About Hershey, PA
Quite simply, Hershey, PA, is the town that was built on chocolate. What started out as a way to make better lives for his employees, Milton S. Hershey ended up building a community now dubbed “The Sweetest Place on Earth.” Taking advantage of the many productive dairy farms in Southeastern Pennsylvania, Hershey established the world’s first modern chocolate factory in 1905 and consequently established a “model town” for the employees and their families.
Hershey provided a building known as the Cocoa House as the temporary site of a bank, post office, general store and boarding house all for the use of the factory employees. Employees who wished to buy their own homes could do so through the Hershey Improvement Company—complete with strict rules for homebuilders to comply with Hershey’s vision. In 1906, the town name of Hershey was chosen and the Hershey Post Office was established.
Because of his interest in children, Hershey established the Hershey Industrial School for orphaned boys in 1909 and today the school is known as the Milton Hershey School.
Hershey was not only an avid philanthropist but also a visionary. During the days of the Great Depression of the 1930s, Hershey was determined to keep the town residents employed. Hershey launched a massive building program that not only provided needed buildings but hundreds of jobs, all the while keeping his factory workers employed in a business that continued to be profitable. Some of the buildings completed during this period included the Hershey Community Building, The Hotel Hershey, the Hershey Industrial School and the Hershey Sports Arena.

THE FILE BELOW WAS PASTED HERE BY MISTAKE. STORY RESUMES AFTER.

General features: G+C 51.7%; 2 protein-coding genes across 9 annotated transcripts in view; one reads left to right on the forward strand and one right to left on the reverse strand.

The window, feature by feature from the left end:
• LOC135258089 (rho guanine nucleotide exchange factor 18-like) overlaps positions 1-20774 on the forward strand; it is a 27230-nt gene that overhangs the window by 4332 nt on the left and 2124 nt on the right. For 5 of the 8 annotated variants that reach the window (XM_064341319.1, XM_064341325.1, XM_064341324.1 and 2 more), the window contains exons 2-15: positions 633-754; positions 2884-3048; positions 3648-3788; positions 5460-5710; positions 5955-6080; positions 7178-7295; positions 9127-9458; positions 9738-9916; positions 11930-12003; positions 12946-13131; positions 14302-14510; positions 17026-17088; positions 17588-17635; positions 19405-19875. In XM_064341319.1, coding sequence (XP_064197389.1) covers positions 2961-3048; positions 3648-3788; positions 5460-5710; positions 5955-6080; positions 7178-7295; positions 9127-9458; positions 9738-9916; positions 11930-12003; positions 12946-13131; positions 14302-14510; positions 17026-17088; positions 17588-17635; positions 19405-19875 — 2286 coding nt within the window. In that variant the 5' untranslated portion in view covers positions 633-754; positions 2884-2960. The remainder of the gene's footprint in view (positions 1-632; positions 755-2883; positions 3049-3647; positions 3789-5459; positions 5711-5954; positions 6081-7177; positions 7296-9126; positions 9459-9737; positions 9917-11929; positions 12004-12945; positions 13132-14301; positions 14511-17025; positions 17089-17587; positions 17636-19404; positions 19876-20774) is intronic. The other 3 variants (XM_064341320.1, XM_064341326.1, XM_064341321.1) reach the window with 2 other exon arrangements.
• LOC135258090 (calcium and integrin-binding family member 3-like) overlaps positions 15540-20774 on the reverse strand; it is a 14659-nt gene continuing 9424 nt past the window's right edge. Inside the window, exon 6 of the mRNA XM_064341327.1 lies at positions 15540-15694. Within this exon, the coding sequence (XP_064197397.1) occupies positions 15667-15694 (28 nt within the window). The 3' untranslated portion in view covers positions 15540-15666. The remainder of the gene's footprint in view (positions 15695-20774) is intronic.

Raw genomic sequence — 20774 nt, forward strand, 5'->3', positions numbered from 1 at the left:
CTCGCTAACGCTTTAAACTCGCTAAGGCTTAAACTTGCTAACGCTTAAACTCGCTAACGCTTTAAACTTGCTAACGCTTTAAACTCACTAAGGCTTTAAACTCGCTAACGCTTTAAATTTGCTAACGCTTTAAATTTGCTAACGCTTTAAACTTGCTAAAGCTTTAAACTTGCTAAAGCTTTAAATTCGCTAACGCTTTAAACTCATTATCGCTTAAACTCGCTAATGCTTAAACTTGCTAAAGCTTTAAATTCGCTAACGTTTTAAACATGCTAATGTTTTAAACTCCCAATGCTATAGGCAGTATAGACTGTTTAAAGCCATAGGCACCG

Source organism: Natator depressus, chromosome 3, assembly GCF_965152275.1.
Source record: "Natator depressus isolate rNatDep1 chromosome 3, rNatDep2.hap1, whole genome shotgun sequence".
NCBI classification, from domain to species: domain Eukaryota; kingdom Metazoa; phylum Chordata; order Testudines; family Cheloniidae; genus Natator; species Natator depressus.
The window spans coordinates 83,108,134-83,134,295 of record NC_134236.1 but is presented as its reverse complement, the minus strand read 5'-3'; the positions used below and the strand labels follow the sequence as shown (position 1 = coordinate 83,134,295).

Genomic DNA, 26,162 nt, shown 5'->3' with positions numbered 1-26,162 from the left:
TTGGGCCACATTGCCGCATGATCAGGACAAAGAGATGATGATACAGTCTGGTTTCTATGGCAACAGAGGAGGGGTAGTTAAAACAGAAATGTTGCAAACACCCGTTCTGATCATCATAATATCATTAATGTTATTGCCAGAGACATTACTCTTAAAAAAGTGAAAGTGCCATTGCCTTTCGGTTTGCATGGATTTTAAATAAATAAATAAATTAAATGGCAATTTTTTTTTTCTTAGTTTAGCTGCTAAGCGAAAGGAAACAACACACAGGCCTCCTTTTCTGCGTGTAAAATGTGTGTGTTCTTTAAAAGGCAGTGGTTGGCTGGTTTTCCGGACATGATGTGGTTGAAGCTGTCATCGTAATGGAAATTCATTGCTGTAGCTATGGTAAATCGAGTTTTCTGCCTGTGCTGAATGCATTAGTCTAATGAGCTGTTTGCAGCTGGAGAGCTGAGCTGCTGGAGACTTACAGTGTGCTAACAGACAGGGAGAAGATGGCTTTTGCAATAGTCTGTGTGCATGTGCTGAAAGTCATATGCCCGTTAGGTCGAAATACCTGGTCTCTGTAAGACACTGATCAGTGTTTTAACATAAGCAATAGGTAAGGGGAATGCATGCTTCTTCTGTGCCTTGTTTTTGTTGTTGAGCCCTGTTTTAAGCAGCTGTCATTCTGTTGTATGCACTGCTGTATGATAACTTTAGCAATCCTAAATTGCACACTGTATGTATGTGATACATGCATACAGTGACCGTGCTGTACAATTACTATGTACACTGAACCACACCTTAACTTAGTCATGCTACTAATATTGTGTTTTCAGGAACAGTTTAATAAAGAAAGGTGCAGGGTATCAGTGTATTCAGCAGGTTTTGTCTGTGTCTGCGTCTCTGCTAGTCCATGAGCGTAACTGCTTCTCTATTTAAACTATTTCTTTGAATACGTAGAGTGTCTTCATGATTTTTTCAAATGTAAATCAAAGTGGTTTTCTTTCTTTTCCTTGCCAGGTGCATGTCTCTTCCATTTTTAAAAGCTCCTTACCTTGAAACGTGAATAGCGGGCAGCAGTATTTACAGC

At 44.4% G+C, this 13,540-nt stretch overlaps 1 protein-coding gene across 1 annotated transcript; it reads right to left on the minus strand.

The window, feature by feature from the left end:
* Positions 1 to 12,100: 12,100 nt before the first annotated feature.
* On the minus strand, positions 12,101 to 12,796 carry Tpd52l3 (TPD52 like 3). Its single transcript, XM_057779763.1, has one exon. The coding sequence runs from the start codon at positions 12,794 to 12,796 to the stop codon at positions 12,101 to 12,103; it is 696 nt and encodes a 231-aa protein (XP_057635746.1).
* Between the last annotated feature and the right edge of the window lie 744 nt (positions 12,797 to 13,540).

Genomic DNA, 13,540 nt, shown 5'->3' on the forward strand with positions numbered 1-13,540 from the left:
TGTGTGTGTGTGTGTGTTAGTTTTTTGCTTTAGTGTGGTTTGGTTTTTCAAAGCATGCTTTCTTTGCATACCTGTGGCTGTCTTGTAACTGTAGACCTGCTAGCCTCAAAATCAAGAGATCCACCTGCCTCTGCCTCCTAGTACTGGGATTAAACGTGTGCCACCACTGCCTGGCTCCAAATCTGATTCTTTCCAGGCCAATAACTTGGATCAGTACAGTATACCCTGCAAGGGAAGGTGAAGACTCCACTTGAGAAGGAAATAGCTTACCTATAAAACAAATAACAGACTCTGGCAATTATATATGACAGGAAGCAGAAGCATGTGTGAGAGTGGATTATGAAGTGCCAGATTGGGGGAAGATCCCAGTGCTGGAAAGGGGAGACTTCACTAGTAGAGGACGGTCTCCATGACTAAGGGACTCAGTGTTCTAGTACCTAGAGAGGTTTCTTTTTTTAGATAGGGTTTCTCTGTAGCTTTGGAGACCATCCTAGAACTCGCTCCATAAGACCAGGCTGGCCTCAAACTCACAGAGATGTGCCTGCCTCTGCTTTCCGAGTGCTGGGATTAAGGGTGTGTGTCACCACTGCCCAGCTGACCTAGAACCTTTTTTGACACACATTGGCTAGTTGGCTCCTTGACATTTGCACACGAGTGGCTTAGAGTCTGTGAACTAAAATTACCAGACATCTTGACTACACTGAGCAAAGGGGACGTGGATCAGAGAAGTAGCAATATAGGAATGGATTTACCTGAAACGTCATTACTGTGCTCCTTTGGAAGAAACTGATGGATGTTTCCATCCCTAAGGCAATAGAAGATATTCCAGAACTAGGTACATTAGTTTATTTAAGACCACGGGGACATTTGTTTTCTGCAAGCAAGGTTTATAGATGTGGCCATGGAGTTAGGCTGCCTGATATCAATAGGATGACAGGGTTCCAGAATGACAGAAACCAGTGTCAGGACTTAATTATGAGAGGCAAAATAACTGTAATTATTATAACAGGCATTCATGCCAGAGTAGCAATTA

In 1935, Hershey established The M.S. Hershey Foundation, a small, private charitable foundation to provide educational and cultural opportunities for local residents. The Foundation today supports four entities: The Hershey Story, Hershey Gardens, the Hershey Theatre and the Hershey Community Archives.
During World War II Hershey developed a special chocolate bar that would not melt so that soldiers in warmer climates could still have a taste of home.
Milton Hershey died shortly after his 88th birthday in October of 1945 leaving a thriving town, family-centered institutions and an incomparable legacy.